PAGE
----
Here’s another Big Theme that often comes up in counseling: values. (I might start a series! First installment here.)
Let’s start with the same example I used last time: the couple is fighting about money. Let’s say the fight looks basically like this: “You spend money like an irresponsible fool!” “No, you never spend money because you’re selfish and cheap!” A couple could have that fight for hours. But if we look at it through the Big Theme of values, it looks like this: one of them is generous, the other thrifty.
Generosity is more than a temperament: it can be a value. You want to give nice gifts to your friends because they are supremely important in your life and you want the meaningful experience of giving them thoughtful and generous gifts. You don’t want to nickel-and-dime your way through life. You believe money is a way to express kindness, or freedom. Or you have a value that your life (and that of your friends and family) should include beautiful things, or delightful experiences. This is a central part of your value system.
But wait! What about the value of thrift? Your partner grew up in modest circumstances (or let’s face it, he grew up poor) and he never, ever wants to be poor again. Or he wasn’t able to provide a necessity for someone he loved because he couldn’t afford it, and he never wants that to happen again. He was taught never to use a credit card, and the teacher was someone he deeply respected. He was taught to live within his means. He was taught that being careful with money is the mark of maturity. This is a central part of his value system.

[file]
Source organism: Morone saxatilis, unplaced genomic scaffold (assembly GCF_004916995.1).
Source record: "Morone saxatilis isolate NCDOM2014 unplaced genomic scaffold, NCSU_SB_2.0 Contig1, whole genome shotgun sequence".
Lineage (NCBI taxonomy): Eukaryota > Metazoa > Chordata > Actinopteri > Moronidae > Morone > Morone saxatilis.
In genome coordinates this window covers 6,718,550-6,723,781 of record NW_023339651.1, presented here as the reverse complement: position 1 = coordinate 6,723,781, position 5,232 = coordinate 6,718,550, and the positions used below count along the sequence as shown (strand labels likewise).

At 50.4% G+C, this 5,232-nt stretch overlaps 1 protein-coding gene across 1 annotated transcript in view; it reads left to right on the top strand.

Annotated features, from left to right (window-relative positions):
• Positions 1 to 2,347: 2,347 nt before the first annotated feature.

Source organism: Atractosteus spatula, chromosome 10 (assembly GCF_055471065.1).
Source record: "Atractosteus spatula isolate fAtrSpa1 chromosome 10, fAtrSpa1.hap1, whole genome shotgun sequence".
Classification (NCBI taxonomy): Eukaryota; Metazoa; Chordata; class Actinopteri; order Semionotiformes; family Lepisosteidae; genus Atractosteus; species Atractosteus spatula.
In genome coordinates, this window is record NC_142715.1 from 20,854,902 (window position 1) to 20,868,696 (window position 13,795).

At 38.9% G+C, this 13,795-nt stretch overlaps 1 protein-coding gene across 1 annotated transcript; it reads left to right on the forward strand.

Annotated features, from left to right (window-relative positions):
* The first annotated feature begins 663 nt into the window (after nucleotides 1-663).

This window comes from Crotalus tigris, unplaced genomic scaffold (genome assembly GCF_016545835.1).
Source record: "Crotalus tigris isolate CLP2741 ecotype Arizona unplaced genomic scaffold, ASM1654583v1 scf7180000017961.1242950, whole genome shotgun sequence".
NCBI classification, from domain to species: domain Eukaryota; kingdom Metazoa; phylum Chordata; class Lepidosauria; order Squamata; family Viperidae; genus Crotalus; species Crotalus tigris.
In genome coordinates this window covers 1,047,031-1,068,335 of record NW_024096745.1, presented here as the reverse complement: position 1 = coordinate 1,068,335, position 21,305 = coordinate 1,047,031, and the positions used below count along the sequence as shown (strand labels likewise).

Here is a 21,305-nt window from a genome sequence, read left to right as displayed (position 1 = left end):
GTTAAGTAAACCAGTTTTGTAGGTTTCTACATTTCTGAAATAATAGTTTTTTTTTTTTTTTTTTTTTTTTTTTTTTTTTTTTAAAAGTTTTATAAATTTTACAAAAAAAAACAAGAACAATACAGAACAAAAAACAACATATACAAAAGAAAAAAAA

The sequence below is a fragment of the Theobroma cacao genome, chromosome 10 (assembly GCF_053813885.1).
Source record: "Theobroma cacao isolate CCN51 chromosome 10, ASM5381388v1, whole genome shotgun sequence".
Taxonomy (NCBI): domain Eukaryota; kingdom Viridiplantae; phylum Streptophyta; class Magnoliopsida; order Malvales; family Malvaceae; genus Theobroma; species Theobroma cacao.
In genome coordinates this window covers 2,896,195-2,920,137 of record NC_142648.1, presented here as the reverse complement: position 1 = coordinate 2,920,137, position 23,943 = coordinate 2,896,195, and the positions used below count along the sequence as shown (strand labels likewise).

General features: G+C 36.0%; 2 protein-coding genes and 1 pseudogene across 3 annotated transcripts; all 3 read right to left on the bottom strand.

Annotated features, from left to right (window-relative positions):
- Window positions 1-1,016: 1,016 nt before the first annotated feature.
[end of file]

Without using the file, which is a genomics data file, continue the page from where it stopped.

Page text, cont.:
Can you see how, when we talk about money on the level of values, it stops being a fruitless argument full of accusations and insults? Both people are acting out of their value system, but because they don’t share the same value system, they have trouble seeing that in the other.
Another quick example: how do you two deal with your families of origin? I come from a big family that traditionally has valued lots of social contact, but perhaps not a high level of emotional or physical connection. (I said perhaps! If you’re in my family and reading this, don’t freak out.) My spouse comes from a family with different values, different assumptions and patterns and beliefs. It’s tempting to encounter your partner’s differences and judge them as faulty, but they’re just different. Maybe your partner’s family values privacy more than yours, and yours values openness. Privacy and openness: those are two good things. But they don’t mix well together. So a discussion about them as values helps you understand the other person much better, and see each other in a constructive, positive light.
“Yeah, but my partner is still crappy with money,” you might say. Sigh. Okay, yeah, maybe your partner could stand to tighten things up a bit. But how receptive would you be if someone criticized you and failed to recognize that—for all your faults—you are acting out of your own value system?